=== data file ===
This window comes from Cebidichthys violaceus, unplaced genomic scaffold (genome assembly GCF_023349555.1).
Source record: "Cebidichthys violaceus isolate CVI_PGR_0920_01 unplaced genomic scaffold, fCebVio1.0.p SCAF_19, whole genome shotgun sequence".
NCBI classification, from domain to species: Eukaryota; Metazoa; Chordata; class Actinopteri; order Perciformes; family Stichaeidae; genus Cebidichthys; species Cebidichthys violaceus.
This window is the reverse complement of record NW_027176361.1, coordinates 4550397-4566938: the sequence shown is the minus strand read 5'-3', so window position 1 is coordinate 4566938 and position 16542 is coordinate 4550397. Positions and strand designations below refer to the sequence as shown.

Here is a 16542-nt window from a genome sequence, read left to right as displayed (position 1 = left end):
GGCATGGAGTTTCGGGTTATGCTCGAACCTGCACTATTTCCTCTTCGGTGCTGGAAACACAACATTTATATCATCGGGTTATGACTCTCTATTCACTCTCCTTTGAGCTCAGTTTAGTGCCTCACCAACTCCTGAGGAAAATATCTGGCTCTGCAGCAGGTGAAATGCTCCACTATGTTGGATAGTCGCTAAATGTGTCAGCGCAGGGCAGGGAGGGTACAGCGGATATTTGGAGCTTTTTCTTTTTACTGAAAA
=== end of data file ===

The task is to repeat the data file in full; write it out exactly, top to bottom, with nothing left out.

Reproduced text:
This window comes from Cebidichthys violaceus, unplaced genomic scaffold (genome assembly GCF_023349555.1).
Source record: "Cebidichthys violaceus isolate CVI_PGR_0920_01 unplaced genomic scaffold, fCebVio1.0.p SCAF_19, whole genome shotgun sequence".
NCBI classification, from domain to species: Eukaryota; Metazoa; Chordata; class Actinopteri; order Perciformes; family Stichaeidae; genus Cebidichthys; species Cebidichthys violaceus.
This window is the reverse complement of record NW_027176361.1, coordinates 4550397-4566938: the sequence shown is the minus strand read 5'-3', so window position 1 is coordinate 4566938 and position 16542 is coordinate 4550397. Positions and strand designations below refer to the sequence as shown.

Here is a 16542-nt window from a genome sequence, read left to right as displayed (position 1 = left end):
GGCATGGAGTTTCGGGTTATGCTCGAACCTGCACTATTTCCTCTTCGGTGCTGGAAACACAACATTTATATCATCGGGTTATGACTCTCTATTCACTCTCCTTTGAGCTCAGTTTAGTGCCTCACCAACTCCTGAGGAAAATATCTGGCTCTGCAGCAGGTGAAATGCTCCACTATGTTGGATAGTCGCTAAATGTGTCAGCGCAGGGCAGGGAGGGTACAGCGGATATTTGGAGCTTTTTCTTTTTACTGAAAA